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Homeracing

Keen Ice stamina comes to fore with Rich Strike

Profile Picture: Alastair Bull

May 8th, 2022

Back on Dec. 13, my TwinSpires Edge column on the first crop of Keen Ice included this paragraph:

“The second-best of Keen Ice’s progeny by Speed rating is Rich Strike. He won his second start at Churchill Downs Sept. 17, making progress after a muddling start to win by a staggering 17 1/4 lengths, prior to finishing third in a Keeneland allowance after a rough start. His best Speed rating is 85, and he should be a good horse for trainer Eric Reed.”

That’s about as close as most people got to considering Rich Strike as a Kentucky Derby (G1) prospect.

As it turns out, Rich Strike inherited two key traits from Keen Ice. One was stamina: Keen Ice needed at least 1 1/4 miles to excel, which appears to be the case for Rich Strike. The second: the ability to cause a huge upset. Keen Ice’s biggest moment in racing came when he also stormed from well back to win the 2015 Travers S. (G1), inflicting the only defeat on American Pharoah in his three-year-old career.

Calumet gave Keen Ice every chance as a sire. For a stallion who needed time and distance, Keen Ice's progeny had a good juvenile season; his total of 70 runners in North America was second only to Connect, and he had 17 winners, though none won black type races.

Prior to the Kentucky Derby, he’d had 77 North American three-year-old runners. He’d had one black type winner – Bold Leader, winner of the Clasico George Washington at Camarero in Puerto Rico. No Brisnet Speed rating is available for his Puerto Rico racing, though he had raced on the U.S. mainland as a juvenile, where his highest rating was 78.

Keen Ice’s biggest earner this season prior to the Derby was Majestic Frontier, who’d finished second in the Miracle Wood S. at Laurel Park Feb. 19. His highest Brisnet Speed rating was 90 – a mark Rich Strike had exceeded by five prior to the Derby.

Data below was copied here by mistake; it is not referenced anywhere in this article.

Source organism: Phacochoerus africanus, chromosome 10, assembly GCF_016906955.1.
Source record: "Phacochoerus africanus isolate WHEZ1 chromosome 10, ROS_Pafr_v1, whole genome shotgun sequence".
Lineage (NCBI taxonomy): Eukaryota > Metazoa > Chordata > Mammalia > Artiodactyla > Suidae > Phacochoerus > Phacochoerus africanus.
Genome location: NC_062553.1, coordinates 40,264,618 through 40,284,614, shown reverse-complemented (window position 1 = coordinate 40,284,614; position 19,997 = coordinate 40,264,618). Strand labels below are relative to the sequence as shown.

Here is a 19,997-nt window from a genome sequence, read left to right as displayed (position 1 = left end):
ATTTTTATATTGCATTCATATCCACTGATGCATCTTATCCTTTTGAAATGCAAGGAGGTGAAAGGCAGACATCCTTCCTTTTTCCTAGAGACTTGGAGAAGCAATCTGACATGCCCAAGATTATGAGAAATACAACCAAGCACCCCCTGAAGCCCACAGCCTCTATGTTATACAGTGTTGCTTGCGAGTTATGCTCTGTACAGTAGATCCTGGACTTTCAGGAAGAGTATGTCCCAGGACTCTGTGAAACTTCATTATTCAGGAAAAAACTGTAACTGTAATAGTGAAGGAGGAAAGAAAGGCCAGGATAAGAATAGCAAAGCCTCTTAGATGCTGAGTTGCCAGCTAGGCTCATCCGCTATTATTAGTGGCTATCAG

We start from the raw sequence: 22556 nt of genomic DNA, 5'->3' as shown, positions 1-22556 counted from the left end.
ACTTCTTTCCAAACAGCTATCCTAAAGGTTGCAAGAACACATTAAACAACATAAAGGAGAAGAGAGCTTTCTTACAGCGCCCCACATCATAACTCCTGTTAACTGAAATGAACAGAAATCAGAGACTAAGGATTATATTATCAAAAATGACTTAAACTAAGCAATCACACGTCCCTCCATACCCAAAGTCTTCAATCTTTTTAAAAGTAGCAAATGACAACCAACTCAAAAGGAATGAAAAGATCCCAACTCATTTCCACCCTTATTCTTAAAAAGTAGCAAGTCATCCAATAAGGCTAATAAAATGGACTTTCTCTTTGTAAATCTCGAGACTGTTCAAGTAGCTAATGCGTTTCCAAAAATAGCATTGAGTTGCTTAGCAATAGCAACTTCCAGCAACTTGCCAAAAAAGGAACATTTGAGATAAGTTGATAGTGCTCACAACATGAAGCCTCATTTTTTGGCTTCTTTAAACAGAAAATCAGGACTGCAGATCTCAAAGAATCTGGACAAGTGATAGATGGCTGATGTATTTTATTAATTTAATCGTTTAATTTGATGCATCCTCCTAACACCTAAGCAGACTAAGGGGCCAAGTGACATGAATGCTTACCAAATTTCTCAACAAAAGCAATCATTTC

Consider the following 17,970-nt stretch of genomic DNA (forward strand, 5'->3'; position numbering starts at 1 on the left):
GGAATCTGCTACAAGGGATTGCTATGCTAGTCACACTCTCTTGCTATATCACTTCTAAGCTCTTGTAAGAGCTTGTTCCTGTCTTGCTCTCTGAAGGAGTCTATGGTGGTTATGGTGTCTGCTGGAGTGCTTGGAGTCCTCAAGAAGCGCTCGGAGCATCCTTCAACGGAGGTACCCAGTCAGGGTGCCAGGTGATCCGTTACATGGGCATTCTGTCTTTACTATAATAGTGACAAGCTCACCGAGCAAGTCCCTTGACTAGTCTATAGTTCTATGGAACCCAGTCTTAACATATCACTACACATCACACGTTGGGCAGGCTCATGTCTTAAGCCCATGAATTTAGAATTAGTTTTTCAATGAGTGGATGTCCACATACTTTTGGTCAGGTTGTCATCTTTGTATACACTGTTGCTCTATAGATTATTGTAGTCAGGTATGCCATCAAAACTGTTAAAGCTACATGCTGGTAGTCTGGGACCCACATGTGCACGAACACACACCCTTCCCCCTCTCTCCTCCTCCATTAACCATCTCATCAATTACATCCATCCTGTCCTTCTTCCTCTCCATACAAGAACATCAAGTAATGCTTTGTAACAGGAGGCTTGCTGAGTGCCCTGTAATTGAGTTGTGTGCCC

Now, with the Kentucky Derby triumph, Calumet Farm will be full of enthusiasm about Keen Ice’s stallion prospects. He stood for a fee of $7,500 this year; if his progeny continue to get better with age, as he did, some more good progeny should emerge, and that fee might well be higher next year.

Thirteen days after the article mentioned above, Rich Strike had his first race in stakes company. With Sonny Leon aboard for the first time, he settled last of the seven-horse field, and made his way past two horses in the run to the line to finish fifth. He was 14 lengths behind the winner, Epicenter – a horse he would famously come to lock horns with again.

 

Not a bad run, but not one to suggest a Kentucky Derby victory.

After that, Rich Strike was switched to the Turfway Park Tapeta. He ran fairly well on that surface in three races, his best run coming when third to Tiz the Bomb and Tawny Port in the Jeff Ruby Steaks (G3). It’s possible his true ability as a three-year-old was hidden because he wasn’t running on dirt. But it’s equally possible it wasn’t.

What is clear is that on Derby Day, he was ready for the race of his life, and that the hot pace and the path he was able to secure suited him perfectly as he ran by Epicenter right by the line.

However much of a surprise it was, Rich Strike shouldn’t be written off. It’s worth remembering that Mine That Bird, the shock 50-1 winner in 2009, would then push Rachel Alexandra hard in the Preakness (G1) and then finish third in the Belmont S. (G1) and the West Virginia Derby (G2). Not one of the great Kentucky Derby winners, then, but a thoroughly worthy racehorse during the Triple Crown at least.

Don’t be surprised if Rich Strike follows a similar path. The Belmont in particular, in which Keen Ice himself finished third as American Pharoah completed his Triple Crown, should suit him well.

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